The primary focus of these schools was to teach and prepare women to become good housewives and mothers although a few got the opportunity to get trained for the restricted professional world (“Unigo”, 2009).
As John Briggs says “education played a large role in the women’s rights movement of the 20th century because it was seen as a key to success in gaining social, economic and political equality.” The education mainly comprised of subjects such as mathematics and home economics as it was understood that these subjects will help them in running their houses and educating their children. Also, subjects like child birth, hygiene and first aid were preferred by many women. Poor women were educated by well to do women who had the finance to attend schools (Briggs, n.d). Christie Anne Farhaan (1994) argued that U.S needed an educated citizenry and this in turn required the nurturing of the young by more educated mothers and so women’s education was very important (pg 16).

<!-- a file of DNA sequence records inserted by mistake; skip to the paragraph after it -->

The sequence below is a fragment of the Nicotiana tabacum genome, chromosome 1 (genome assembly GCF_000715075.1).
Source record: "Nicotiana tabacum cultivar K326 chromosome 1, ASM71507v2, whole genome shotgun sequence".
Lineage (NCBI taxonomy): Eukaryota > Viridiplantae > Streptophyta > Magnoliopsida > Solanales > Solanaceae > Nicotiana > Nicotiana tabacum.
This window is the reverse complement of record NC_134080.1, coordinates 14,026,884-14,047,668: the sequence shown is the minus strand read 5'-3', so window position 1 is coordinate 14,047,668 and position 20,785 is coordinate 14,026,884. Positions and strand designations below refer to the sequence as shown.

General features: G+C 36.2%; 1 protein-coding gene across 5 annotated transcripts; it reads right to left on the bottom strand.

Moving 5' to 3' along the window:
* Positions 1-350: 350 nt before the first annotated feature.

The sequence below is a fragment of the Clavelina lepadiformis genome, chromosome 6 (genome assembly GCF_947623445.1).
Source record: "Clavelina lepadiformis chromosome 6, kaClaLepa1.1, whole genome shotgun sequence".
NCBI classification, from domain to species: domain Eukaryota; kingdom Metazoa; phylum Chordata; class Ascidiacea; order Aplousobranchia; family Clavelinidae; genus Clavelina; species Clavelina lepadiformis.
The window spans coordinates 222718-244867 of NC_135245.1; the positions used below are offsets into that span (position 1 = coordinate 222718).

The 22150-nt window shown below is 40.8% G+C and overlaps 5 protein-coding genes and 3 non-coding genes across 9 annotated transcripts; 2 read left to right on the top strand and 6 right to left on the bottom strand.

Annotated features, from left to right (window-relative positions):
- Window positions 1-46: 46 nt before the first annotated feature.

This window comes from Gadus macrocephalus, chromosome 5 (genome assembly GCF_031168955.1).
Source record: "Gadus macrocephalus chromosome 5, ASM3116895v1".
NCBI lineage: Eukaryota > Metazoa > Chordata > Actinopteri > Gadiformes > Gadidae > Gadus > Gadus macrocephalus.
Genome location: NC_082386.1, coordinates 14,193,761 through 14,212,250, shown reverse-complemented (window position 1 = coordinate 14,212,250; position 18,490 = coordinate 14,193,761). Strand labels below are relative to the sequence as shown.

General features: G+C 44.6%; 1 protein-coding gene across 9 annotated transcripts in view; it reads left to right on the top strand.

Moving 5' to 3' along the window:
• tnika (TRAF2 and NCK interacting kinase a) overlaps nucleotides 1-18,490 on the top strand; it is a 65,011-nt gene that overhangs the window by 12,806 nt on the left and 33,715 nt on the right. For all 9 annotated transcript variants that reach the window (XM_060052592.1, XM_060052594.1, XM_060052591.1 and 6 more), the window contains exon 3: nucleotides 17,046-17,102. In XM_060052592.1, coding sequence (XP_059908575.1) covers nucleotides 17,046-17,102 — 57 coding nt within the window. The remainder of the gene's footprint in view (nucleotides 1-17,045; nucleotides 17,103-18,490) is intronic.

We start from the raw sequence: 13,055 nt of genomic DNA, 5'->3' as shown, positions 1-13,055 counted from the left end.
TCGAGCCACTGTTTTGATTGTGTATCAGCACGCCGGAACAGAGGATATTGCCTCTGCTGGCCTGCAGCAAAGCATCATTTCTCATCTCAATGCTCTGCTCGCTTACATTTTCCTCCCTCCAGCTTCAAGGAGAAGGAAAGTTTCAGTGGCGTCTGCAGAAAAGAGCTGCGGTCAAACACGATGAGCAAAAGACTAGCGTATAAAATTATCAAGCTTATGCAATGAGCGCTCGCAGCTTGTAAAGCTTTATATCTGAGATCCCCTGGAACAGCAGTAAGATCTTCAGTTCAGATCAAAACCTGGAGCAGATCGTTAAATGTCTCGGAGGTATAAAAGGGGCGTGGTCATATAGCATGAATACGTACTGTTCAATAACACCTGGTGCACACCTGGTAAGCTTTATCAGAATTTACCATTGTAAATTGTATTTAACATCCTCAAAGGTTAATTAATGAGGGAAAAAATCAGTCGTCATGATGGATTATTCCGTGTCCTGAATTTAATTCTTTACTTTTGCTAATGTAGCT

The seven sisters was one of the first all women college which encouraged women to study liberal arts and had high academic standards which could be compared to that of men’s colleges. Since education was limited to the white women, colleges for the black women also sprang after the civil war. Further catholic colleges were opened due to the increase in the immigration after the Second World War (Antler, n.d). The primary reasons for the need for educating women during the early period was increase in the demand of more teachers due to the increase in the number of colleges, growing interest of girls to learn further, increase in the spare time with women with developing technology and improved infrastructure and growth of employment opportunities due to emergence of new areas of work after the civil war (Newcomer, 1959).
However the 1960’s saw a change in the scenario of education. There was sudden boom in the